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Title:Linking verbs to syntax
Author(s):Lin, Yi
Director of Research:Fisher, Cynthia L
Doctoral Committee Chair(s):Fisher, Cynthia L
Doctoral Committee Member(s):Baillargeon, Renée; Dell, Gary S; Federmeier, Kara D; Montag, Jessica L
Department / Program:Psychology
Discipline:Psychology
Degree Granting Institution:University of Illinois at Urbana-Champaign
Degree:Ph.D.
Genre:Dissertation
Subject(s):language acquisition
verb learning
syntax learning
distributional learning
multi-level learning
language production
language comprehension
language processing
verb bias
Abstract:Language learning requires learners to balance the productive power of language with its many constraints (e.g., Bowerman, 1988). One of these constraints is verb bias. Verb bias refers to the likelihood of a verb to appear in one of the multiple structures that the verb is allowed to appear in. Adults and children as young as three years of age are guided by verb bias in language comprehension and production. In this dissertation, I explore the effect of direct experience with verbs and sentences on verb bias learning. Specifically, I focus on the adaptation of dative verbs that adults and children are familiar with (e.g., give, show, throw). In six production experiments and two comprehension experiments, I exposed adults and children to new experiences with familiar dative verbs in dative structures. Experiments 1 and 2 showed that adults and children can change the biases of familiar verbs after being constrained to produce some verbs in one dative structure (Dora gave the apple to Boots) and other verbs in the other dative structure (Mickey showed Minnie the block). They then use the updated biases in making production choices at test. Experiments 3, 4 and 5 investigated the mechanisms underlying this verb bias learning. Specifically, I asked whether verb bias learning, like abstract syntactic priming, could be driven by error-based implicit learning. All three experiments showed that the magnitude of the training effect varied with the likelihood of sentence structure and with pre-existing verb bias. Unexpected structure and verb-structure combinations resulted in larger training effects, suggesting the operation of error-based implicit learning. Experiment 6 examined multi-level syntax learning in children, asking if verb bias adaptation is influenced by the distribution of biased versus alternating verbs in the language. I found verb bias training effects when most verbs in children’s new experience were biased and not when most-verbs-alternated between the two dative structures. Finally, Experiments 7 and 8 found that adults and children can also change the biases of familiar verbs by listening to one verb in one dative structure and another verb in the other dative structure. When listening to new dative sentences at test, they used their modified biases to generate expectations in online comprehension. My data offer converging evidence that verb bias learning is continuous from childhood to adulthood, and is driven by syntax learning at multiple levels of analysis.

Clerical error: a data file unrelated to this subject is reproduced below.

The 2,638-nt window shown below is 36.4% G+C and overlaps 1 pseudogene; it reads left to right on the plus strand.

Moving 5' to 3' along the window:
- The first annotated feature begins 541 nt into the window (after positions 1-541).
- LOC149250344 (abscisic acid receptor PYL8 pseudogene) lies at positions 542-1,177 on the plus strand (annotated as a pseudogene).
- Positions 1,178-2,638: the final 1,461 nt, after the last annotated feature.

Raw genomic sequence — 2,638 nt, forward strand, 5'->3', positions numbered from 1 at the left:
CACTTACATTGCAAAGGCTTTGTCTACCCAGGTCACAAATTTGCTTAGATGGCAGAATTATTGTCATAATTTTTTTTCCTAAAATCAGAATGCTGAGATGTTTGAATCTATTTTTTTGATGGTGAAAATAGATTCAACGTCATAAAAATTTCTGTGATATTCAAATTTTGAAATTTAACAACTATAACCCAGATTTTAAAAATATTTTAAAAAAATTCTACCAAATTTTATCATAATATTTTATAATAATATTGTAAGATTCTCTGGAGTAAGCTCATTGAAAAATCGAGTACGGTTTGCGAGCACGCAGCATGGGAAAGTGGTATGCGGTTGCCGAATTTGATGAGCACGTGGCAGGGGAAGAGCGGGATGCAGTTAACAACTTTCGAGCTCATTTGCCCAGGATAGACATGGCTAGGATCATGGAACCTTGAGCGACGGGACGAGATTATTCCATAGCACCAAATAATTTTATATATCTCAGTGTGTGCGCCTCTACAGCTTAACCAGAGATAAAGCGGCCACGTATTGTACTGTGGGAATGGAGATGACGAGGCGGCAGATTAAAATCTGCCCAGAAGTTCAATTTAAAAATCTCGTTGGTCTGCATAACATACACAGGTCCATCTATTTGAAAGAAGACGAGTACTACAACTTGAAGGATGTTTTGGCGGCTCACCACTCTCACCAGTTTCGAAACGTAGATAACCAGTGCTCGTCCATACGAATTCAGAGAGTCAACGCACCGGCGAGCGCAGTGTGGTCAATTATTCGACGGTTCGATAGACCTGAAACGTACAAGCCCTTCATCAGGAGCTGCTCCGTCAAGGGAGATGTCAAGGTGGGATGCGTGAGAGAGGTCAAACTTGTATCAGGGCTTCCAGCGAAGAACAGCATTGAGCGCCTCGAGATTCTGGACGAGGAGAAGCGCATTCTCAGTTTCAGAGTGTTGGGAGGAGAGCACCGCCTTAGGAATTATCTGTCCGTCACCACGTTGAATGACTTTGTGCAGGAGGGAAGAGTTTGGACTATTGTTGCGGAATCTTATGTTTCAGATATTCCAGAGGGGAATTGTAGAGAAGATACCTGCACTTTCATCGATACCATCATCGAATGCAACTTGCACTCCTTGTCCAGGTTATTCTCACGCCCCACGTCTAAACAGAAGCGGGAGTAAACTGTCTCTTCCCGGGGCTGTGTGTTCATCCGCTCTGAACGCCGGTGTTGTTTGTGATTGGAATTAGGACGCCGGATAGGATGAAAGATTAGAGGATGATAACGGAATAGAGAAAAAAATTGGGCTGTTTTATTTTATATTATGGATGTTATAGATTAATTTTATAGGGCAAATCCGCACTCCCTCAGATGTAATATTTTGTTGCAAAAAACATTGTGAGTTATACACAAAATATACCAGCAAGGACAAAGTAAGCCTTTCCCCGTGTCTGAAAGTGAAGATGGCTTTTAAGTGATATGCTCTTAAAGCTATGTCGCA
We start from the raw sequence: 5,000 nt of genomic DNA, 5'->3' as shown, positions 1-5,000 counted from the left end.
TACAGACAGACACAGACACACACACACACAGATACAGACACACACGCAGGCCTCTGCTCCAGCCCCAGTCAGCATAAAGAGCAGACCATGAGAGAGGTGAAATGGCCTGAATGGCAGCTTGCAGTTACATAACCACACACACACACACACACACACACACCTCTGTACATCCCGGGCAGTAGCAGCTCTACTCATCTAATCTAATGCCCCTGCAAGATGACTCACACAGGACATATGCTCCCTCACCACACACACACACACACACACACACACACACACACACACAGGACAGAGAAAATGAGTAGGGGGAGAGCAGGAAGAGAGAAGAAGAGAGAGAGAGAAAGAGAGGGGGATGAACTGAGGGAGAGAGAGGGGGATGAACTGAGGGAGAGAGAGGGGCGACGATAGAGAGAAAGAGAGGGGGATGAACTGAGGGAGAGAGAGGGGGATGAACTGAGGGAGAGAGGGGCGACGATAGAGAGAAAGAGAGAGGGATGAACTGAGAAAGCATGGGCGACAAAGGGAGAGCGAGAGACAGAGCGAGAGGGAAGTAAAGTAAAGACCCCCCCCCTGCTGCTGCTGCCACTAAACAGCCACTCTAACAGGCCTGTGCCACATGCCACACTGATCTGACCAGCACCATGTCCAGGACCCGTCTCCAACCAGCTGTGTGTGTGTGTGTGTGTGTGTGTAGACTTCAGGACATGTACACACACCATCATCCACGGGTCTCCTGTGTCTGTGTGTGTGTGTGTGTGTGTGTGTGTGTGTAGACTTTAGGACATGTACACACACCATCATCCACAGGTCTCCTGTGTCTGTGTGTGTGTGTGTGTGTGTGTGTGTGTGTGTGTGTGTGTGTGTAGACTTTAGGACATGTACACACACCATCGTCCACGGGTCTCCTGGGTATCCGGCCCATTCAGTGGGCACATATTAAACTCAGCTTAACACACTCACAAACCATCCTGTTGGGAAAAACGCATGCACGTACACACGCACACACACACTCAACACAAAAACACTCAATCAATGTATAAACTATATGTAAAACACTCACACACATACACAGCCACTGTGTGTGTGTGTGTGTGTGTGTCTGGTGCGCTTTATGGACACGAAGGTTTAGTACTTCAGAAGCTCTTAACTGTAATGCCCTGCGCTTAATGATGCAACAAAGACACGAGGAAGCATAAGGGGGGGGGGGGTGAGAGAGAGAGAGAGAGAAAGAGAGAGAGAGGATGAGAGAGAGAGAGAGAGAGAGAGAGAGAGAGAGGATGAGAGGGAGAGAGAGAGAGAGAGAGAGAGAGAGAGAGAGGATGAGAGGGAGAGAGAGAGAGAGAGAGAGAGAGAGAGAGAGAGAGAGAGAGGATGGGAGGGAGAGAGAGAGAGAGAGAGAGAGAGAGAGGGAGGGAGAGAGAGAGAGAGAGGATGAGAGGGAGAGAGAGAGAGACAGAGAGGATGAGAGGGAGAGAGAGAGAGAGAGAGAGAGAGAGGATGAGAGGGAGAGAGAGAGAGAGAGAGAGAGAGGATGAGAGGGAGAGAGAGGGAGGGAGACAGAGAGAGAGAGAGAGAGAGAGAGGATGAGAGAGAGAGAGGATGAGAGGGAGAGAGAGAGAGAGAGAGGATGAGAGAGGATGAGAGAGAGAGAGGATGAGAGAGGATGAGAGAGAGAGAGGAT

Issue Date:2020-08-31
Type:Thesis
URI:http://hdl.handle.net/2142/109327
Rights Information:Copyright 2020 Yi Lin
Date Available in IDEALS:2021-03-05
Date Deposited:2020-12


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